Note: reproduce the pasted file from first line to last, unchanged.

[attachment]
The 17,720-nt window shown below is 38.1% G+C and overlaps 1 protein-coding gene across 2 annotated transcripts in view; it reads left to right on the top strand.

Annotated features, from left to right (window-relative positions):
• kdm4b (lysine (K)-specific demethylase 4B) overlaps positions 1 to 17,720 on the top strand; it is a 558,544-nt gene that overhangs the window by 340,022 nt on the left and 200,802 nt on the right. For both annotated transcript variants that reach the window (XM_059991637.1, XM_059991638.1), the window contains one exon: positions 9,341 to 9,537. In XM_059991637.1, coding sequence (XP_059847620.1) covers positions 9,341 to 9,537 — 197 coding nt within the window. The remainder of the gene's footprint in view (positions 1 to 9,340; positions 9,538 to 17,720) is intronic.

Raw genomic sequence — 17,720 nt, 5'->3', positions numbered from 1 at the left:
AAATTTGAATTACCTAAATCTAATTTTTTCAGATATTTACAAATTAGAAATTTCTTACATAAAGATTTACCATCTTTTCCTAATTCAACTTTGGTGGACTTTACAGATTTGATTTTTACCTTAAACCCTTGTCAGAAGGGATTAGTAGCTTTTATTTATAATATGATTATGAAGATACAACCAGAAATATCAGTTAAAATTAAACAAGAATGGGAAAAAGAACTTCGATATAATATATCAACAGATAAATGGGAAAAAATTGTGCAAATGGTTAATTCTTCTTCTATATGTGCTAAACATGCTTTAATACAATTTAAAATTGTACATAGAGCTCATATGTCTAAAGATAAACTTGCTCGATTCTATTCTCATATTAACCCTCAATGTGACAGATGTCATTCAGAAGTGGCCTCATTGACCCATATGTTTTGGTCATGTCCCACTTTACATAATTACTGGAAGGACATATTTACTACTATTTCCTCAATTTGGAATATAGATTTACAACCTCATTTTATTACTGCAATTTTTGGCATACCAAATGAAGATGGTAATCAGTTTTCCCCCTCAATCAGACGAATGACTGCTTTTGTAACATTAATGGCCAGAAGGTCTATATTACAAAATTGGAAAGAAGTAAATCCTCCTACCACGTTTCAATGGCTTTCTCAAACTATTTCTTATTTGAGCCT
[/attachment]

The 17,720-nt window shown below is 38.1% G+C and overlaps 1 protein-coding gene across 2 annotated transcripts in view; it reads left to right on the top strand.

Annotated features, from left to right (window-relative positions):
• kdm4b (lysine (K)-specific demethylase 4B) overlaps positions 1 to 17,720 on the top strand; it is a 558,544-nt gene that overhangs the window by 340,022 nt on the left and 200,802 nt on the right. For both annotated transcript variants that reach the window (XM_059991637.1, XM_059991638.1), the window contains one exon: positions 9,341 to 9,537. In XM_059991637.1, coding sequence (XP_059847620.1) covers positions 9,341 to 9,537 — 197 coding nt within the window. The remainder of the gene's footprint in view (positions 1 to 9,340; positions 9,538 to 17,720) is intronic.

Raw genomic sequence — 17,720 nt, 5'->3', positions numbered from 1 at the left:
AAATTTGAATTACCTAAATCTAATTTTTTCAGATATTTACAAATTAGAAATTTCTTACATAAAGATTTACCATCTTTTCCTAATTCAACTTTGGTGGACTTTACAGATTTGATTTTTACCTTAAACCCTTGTCAGAAGGGATTAGTAGCTTTTATTTATAATATGATTATGAAGATACAACCAGAAATATCAGTTAAAATTAAACAAGAATGGGAAAAAGAACTTCGATATAATATATCAACAGATAAATGGGAAAAAATTGTGCAAATGGTTAATTCTTCTTCTATATGTGCTAAACATGCTTTAATACAATTTAAAATTGTACATAGAGCTCATATGTCTAAAGATAAACTTGCTCGATTCTATTCTCATATTAACCCTCAATGTGACAGATGTCATTCAGAAGTGGCCTCATTGACCCATATGTTTTGGTCATGTCCCACTTTACATAATTACTGGAAGGACATATTTACTACTATTTCCTCAATTTGGAATATAGATTTACAACCTCATTTTATTACTGCAATTTTTGGCATACCAAATGAAGATGGTAATCAGTTTTCCCCCTCAATCAGACGAATGACTGCTTTTGTAACATTAATGGCCAGAAGGTCTATATTACAAAATTGGAAAGAAGTAAATCCTCCTACCACGTTTCAATGGCTTTCTCAAACTATTTCTTATTTGAGCCT